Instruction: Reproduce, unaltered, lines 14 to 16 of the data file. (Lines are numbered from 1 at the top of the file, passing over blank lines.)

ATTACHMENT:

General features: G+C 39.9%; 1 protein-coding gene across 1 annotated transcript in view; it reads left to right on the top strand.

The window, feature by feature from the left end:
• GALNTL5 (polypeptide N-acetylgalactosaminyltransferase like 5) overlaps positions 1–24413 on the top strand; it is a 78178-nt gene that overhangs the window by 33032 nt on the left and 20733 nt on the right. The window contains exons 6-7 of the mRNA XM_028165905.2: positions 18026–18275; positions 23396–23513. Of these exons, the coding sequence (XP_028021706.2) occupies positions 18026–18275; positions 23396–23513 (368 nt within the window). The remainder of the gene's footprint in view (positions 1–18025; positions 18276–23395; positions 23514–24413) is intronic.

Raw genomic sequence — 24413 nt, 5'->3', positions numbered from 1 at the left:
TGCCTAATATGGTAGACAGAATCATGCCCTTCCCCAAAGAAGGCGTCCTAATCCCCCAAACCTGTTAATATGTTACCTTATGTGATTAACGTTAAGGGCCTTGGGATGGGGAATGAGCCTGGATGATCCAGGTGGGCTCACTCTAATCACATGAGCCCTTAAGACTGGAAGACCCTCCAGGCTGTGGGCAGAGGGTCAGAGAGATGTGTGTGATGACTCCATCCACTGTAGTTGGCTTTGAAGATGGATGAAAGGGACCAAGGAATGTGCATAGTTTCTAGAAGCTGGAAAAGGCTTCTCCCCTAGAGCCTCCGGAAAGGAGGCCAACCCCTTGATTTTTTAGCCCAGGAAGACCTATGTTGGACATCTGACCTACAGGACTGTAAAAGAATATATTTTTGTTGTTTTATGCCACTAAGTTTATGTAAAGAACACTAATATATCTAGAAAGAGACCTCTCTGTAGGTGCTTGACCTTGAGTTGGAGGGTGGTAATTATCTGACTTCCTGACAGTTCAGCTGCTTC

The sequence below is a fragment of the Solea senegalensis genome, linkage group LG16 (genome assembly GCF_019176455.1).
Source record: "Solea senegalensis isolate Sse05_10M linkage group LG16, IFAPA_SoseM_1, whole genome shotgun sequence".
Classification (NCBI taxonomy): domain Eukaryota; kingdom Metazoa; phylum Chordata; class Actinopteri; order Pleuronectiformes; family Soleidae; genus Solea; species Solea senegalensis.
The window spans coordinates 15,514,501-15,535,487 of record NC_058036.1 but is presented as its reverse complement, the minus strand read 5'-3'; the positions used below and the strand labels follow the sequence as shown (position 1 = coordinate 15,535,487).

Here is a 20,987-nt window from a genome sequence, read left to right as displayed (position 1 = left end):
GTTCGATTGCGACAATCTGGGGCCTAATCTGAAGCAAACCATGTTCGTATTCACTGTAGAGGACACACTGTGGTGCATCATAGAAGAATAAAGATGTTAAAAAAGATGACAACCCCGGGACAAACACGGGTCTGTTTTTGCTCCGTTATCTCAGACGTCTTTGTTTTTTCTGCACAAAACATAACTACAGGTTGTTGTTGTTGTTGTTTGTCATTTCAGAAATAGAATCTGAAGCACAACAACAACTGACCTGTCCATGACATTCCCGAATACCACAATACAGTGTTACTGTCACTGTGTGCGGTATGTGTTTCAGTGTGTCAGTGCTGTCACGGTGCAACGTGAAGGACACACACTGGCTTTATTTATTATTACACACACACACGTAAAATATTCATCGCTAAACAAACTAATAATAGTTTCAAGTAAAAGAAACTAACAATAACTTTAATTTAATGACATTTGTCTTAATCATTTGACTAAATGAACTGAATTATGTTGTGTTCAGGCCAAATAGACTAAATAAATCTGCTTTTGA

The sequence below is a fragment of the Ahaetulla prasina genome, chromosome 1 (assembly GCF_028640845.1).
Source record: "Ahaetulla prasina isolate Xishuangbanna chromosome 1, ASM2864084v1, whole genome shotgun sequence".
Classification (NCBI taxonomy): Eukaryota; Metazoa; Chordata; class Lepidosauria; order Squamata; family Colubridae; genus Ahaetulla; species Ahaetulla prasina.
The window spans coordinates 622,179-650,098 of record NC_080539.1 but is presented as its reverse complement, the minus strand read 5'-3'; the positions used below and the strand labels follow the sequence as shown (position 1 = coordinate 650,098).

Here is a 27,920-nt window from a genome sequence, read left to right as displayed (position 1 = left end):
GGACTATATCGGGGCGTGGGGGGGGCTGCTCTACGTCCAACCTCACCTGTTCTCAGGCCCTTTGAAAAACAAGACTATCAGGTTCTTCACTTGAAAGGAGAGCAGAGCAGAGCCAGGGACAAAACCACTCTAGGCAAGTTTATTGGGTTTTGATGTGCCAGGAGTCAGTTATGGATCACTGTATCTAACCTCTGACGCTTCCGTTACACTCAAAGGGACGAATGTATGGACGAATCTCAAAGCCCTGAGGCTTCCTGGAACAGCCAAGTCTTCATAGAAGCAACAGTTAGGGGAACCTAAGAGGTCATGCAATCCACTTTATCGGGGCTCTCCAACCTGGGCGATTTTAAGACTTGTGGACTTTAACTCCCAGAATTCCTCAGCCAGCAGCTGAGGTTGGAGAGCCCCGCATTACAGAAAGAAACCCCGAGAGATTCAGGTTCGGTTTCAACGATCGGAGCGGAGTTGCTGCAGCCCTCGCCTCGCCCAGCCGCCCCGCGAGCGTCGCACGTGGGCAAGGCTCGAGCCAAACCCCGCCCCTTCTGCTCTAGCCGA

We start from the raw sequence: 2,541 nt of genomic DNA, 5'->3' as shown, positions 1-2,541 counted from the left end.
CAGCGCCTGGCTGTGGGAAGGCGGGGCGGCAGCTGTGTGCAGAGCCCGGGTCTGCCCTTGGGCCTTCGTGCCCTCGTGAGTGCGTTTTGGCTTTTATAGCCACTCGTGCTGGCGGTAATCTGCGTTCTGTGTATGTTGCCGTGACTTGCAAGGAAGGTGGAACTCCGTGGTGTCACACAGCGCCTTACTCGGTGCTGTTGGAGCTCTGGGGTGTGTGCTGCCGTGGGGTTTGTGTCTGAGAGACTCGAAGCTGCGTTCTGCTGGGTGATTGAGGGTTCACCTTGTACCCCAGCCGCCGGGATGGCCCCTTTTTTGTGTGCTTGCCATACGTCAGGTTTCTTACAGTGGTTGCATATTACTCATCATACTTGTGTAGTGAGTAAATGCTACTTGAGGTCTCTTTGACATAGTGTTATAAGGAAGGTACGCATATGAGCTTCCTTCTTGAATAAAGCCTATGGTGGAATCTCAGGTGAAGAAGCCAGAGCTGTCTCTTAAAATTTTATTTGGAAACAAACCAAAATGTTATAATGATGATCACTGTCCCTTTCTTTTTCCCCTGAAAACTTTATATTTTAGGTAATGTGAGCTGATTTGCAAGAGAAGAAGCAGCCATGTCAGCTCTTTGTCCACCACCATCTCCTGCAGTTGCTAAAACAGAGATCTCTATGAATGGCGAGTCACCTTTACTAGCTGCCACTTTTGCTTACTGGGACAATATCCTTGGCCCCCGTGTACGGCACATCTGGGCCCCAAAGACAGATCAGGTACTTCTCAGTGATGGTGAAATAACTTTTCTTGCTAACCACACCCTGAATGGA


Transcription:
Classification (NCBI taxonomy): Eukaryota; Metazoa; Chordata; class Lepidosauria; order Squamata; family Colubridae; genus Ahaetulla; species Ahaetulla prasina.
The window spans coordinates 622,179-650,098 of record NC_080539.1 but is presented as its reverse complement, the minus strand read 5'-3'; the positions used below and the strand labels follow the sequence as shown (position 1 = coordinate 650,098).

Here is a 27,920-nt window from a genome sequence, read left to right as displayed (position 1 = left end):